RF Interference Survey
As mentioned earlier, you really need a spectrum analyzer to actually measure the RF energy from non Wi-Fi sources. Even though you can buy the AirSleuth-Lite for under $100, that might still be more than you're willing to spend. But you can do a simple RF Interference survey by simply taking an inventory of devices that can cause Wi-Fi interference.
Updated 6/25/2009MetaGeek has brought back a $99 2.4 GHz spectrum analyzer. The Wi-Spy 2.4i is essentially the same as the original Wi-Spy, but with newer Chanalyzer Lite software. It's a great bargain!
Take a look around your home for the following devices:
- Microwave ovens
- 2.4 or 5.8 GHz cordless phones
- Baby monitors
- Bluetooth headsets, keyboards, mice, etc.
If you have any of these devices, you can do a simple experiment to see if they are causing problems. Place your wireless notebook in the location where you usually have problems, or go to a troublesome wireless-connected desktop computer. Now, turn each device on—one at a time— and see if you have the problem that you tend to have in that location. (Make sure you put a cup of water or something else in the microwave before running it so that you won't damage it.)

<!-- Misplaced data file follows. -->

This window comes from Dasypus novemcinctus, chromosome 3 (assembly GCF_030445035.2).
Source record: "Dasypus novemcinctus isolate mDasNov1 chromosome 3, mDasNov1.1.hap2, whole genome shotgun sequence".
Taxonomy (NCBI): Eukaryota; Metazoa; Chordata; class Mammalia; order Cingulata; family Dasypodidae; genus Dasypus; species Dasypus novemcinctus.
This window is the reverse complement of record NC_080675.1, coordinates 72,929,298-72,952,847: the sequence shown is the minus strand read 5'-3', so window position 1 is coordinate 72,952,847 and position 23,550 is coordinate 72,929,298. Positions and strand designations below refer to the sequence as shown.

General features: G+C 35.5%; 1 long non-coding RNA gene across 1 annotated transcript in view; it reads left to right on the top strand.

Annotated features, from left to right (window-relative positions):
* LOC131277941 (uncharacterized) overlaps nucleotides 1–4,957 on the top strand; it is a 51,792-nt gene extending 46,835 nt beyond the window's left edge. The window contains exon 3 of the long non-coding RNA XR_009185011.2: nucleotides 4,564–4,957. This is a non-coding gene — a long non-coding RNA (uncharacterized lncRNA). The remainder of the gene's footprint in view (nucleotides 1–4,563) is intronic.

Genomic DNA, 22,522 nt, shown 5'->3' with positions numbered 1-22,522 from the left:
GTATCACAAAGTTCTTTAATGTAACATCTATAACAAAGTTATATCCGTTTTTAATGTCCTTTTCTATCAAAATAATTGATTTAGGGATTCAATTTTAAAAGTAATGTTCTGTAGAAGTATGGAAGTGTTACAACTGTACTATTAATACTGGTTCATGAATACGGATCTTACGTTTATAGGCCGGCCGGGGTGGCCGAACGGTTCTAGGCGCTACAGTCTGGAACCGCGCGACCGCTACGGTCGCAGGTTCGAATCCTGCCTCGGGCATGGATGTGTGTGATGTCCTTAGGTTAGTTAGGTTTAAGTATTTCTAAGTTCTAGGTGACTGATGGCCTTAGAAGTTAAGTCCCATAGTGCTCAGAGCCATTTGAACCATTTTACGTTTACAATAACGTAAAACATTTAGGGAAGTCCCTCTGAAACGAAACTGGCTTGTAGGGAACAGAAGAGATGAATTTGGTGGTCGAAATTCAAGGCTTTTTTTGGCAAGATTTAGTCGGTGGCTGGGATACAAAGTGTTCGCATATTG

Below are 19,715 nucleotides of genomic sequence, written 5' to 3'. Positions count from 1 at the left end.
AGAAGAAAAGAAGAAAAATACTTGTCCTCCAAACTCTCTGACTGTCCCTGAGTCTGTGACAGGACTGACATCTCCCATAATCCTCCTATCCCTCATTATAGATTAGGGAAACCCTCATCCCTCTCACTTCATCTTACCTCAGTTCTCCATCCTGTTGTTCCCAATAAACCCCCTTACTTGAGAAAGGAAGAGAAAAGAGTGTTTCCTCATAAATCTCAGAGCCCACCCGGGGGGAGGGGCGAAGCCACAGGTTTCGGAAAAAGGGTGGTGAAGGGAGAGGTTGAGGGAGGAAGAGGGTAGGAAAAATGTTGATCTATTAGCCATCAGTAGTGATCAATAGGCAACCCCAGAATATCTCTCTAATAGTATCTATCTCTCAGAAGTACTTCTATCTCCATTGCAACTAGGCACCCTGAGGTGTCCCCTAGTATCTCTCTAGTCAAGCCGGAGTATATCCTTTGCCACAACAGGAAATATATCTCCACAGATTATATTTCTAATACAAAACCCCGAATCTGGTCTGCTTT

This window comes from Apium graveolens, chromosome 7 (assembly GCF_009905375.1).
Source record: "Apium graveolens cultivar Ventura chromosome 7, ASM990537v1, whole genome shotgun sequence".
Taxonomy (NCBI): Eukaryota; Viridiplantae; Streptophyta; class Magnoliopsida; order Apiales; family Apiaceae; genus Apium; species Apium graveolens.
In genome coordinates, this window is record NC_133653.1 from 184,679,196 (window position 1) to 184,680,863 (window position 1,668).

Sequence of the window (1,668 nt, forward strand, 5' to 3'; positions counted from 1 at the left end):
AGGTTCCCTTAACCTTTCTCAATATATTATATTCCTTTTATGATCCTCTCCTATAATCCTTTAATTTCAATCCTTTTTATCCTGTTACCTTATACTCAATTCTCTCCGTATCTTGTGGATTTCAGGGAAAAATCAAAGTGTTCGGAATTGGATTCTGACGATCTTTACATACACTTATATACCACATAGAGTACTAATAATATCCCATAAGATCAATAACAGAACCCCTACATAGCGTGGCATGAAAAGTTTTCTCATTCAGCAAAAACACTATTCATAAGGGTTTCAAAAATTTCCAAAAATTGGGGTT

You can also try running a long continuous ping, transfer a large file or watch a video while turning on the devices. If you experience problems, then you may have found a source of your wireless woes. Unfortunately, the most effective fix for RF interference is to eliminate the interference itself, which may be costly, inconvenient or not possible.
Site surveys are an important step to solving wireless networking problems because they provide important information to guide you in solving the right problems. Some of the fixes can be simple, which I hope is the case for you. In our next installment, we'll begin to describe how to improve wireless coverage.